Perhaps no other U.S. city is as closely linked to Mexican history as San Antonio. So even though San Antonio was no longer part of Mexico when the Mexican army defeated the invading French at the Battle of Puebla on May 5, 1862, the city celebrates its Mexican heritage throughout the year. This is especially true at the holidays when traditional luminarias and pinatas shine throughout the city. But even if you don't visit at Christmastime, there's plenty to do all year long.


Remember the Alamo : Texas' No. 1 tourist attraction marks the site where 189 defenders fell to Santa Anna's army on March 6, 1836. The museum on the grounds contains relics from the Republic of Texas and provides a narration on the fall of the Alamo. The Valero Alamo Bowl takes place Jan. 2 at the Alamodome - where else?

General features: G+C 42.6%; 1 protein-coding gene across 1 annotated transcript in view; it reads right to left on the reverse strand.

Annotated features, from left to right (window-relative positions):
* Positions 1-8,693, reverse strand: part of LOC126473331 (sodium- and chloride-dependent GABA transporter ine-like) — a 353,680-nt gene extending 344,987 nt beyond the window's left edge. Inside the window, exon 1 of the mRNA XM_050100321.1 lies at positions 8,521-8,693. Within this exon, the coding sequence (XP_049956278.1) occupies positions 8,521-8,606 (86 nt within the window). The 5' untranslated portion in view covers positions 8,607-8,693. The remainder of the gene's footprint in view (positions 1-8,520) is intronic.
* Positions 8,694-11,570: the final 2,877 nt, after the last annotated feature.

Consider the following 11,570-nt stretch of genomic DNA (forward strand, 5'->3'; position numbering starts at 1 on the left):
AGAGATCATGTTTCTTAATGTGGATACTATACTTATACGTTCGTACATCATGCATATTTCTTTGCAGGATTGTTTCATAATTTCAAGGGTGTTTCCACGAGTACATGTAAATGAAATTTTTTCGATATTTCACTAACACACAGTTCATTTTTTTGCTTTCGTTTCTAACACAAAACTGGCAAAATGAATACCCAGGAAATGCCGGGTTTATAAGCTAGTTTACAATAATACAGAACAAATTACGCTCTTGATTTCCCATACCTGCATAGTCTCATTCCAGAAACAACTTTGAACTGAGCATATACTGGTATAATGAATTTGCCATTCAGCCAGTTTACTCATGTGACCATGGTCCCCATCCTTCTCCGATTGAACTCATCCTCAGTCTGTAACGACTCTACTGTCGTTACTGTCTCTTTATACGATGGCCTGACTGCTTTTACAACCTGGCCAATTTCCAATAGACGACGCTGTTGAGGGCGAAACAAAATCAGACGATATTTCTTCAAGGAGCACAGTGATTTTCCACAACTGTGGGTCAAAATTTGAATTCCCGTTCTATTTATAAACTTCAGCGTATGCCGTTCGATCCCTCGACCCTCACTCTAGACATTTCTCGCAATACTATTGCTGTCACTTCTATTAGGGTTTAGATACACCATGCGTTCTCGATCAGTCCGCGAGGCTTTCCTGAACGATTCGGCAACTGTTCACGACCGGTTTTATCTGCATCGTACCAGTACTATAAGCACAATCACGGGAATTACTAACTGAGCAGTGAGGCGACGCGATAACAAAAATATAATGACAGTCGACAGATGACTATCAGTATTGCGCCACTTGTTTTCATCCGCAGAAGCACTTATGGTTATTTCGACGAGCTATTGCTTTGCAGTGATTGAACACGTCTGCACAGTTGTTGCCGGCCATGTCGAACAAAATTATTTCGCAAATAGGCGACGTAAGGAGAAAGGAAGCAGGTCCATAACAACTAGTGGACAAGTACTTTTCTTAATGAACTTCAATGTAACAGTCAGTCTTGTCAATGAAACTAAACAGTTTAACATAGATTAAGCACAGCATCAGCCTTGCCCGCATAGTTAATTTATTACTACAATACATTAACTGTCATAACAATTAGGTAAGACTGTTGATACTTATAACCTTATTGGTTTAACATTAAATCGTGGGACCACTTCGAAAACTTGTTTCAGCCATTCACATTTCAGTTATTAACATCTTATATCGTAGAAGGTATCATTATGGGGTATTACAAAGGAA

Stroll River Walk : Winding along the San Antonio River in central San Antonio, the Paseo del Rio connects shops, restaurants, hotels and museums. Earlier this year, River Walk was extended from two to 13 miles, connecting many of San Antonio's prestigious museums and historic districts.


Reach new heights at HemisFair park : Ride to the top of the 750-foot-tall Tower of the Americas to take in breathtaking views of the city. The tower was built for the 1968 World's Fair, and HemisFair park contains landscaped gardens, cascading waterfalls and several historic buildings.


Browse San Antonio Museum of Art : Located in the historic Lone Star Brewery building that dates to the 1800s, the museum's collection includes a center dedicated to Latin American art.


Shop at Market Square: With 32 shops at El Mercado and 80 specialty shops in Farmers Market Plaza, this is the largest Mexican market north of the Rio Grande. Market Square is also the scene of many Hispanic festivals and where mariachi music floats through the air.

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